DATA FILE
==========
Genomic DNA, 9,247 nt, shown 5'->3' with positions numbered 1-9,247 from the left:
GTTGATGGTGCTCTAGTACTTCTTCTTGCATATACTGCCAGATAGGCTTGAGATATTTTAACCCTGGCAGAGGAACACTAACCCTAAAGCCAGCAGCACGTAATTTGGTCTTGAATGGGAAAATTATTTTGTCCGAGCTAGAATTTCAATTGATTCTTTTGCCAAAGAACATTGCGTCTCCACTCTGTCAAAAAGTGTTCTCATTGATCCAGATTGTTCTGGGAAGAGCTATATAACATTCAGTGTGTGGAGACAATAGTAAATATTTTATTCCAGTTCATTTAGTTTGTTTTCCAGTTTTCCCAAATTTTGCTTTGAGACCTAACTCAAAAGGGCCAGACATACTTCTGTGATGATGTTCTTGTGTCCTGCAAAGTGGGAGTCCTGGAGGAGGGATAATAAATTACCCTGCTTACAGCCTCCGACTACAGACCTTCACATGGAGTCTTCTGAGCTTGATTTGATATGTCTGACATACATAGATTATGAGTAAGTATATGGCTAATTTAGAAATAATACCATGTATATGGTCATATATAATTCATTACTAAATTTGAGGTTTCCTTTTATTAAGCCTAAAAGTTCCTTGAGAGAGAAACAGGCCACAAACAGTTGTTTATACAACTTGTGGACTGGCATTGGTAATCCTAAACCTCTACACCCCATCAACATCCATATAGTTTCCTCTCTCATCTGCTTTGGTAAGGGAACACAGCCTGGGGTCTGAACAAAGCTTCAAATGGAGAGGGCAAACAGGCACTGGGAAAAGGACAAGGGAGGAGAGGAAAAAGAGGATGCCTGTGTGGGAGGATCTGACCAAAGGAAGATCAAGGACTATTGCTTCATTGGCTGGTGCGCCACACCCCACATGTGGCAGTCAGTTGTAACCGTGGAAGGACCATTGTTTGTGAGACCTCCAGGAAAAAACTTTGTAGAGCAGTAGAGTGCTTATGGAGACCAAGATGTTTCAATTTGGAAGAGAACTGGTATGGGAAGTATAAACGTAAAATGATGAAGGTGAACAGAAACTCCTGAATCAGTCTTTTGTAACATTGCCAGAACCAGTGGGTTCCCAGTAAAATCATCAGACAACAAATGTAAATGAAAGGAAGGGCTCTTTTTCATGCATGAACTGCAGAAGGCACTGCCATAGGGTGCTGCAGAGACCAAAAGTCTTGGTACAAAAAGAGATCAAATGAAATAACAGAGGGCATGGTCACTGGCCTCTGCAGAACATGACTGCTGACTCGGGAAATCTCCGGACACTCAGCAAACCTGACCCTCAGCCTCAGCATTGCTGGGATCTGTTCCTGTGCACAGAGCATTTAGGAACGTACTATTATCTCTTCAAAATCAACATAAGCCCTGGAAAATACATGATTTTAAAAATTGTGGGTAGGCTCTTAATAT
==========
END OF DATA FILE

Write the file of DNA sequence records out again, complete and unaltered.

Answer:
Genomic DNA, 9,247 nt, shown 5'->3' with positions numbered 1-9,247 from the left:
GTTGATGGTGCTCTAGTACTTCTTCTTGCATATACTGCCAGATAGGCTTGAGATATTTTAACCCTGGCAGAGGAACACTAACCCTAAAGCCAGCAGCACGTAATTTGGTCTTGAATGGGAAAATTATTTTGTCCGAGCTAGAATTTCAATTGATTCTTTTGCCAAAGAACATTGCGTCTCCACTCTGTCAAAAAGTGTTCTCATTGATCCAGATTGTTCTGGGAAGAGCTATATAACATTCAGTGTGTGGAGACAATAGTAAATATTTTATTCCAGTTCATTTAGTTTGTTTTCCAGTTTTCCCAAATTTTGCTTTGAGACCTAACTCAAAAGGGCCAGACATACTTCTGTGATGATGTTCTTGTGTCCTGCAAAGTGGGAGTCCTGGAGGAGGGATAATAAATTACCCTGCTTACAGCCTCCGACTACAGACCTTCACATGGAGTCTTCTGAGCTTGATTTGATATGTCTGACATACATAGATTATGAGTAAGTATATGGCTAATTTAGAAATAATACCATGTATATGGTCATATATAATTCATTACTAAATTTGAGGTTTCCTTTTATTAAGCCTAAAAGTTCCTTGAGAGAGAAACAGGCCACAAACAGTTGTTTATACAACTTGTGGACTGGCATTGGTAATCCTAAACCTCTACACCCCATCAACATCCATATAGTTTCCTCTCTCATCTGCTTTGGTAAGGGAACACAGCCTGGGGTCTGAACAAAGCTTCAAATGGAGAGGGCAAACAGGCACTGGGAAAAGGACAAGGGAGGAGAGGAAAAAGAGGATGCCTGTGTGGGAGGATCTGACCAAAGGAAGATCAAGGACTATTGCTTCATTGGCTGGTGCGCCACACCCCACATGTGGCAGTCAGTTGTAACCGTGGAAGGACCATTGTTTGTGAGACCTCCAGGAAAAAACTTTGTAGAGCAGTAGAGTGCTTATGGAGACCAAGATGTTTCAATTTGGAAGAGAACTGGTATGGGAAGTATAAACGTAAAATGATGAAGGTGAACAGAAACTCCTGAATCAGTCTTTTGTAACATTGCCAGAACCAGTGGGTTCCCAGTAAAATCATCAGACAACAAATGTAAATGAAAGGAAGGGCTCTTTTTCATGCATGAACTGCAGAAGGCACTGCCATAGGGTGCTGCAGAGACCAAAAGTCTTGGTACAAAAAGAGATCAAATGAAATAACAGAGGGCATGGTCACTGGCCTCTGCAGAACATGACTGCTGACTCGGGAAATCTCCGGACACTCAGCAAACCTGACCCTCAGCCTCAGCATTGCTGGGATCTGTTCCTGTGCACAGAGCATTTAGGAACGTACTATTATCTCTTCAAAATCAACATAAGCCCTGGAAAATACATGATTTTAAAAATTGTGGGTAGGCTCTTAATAT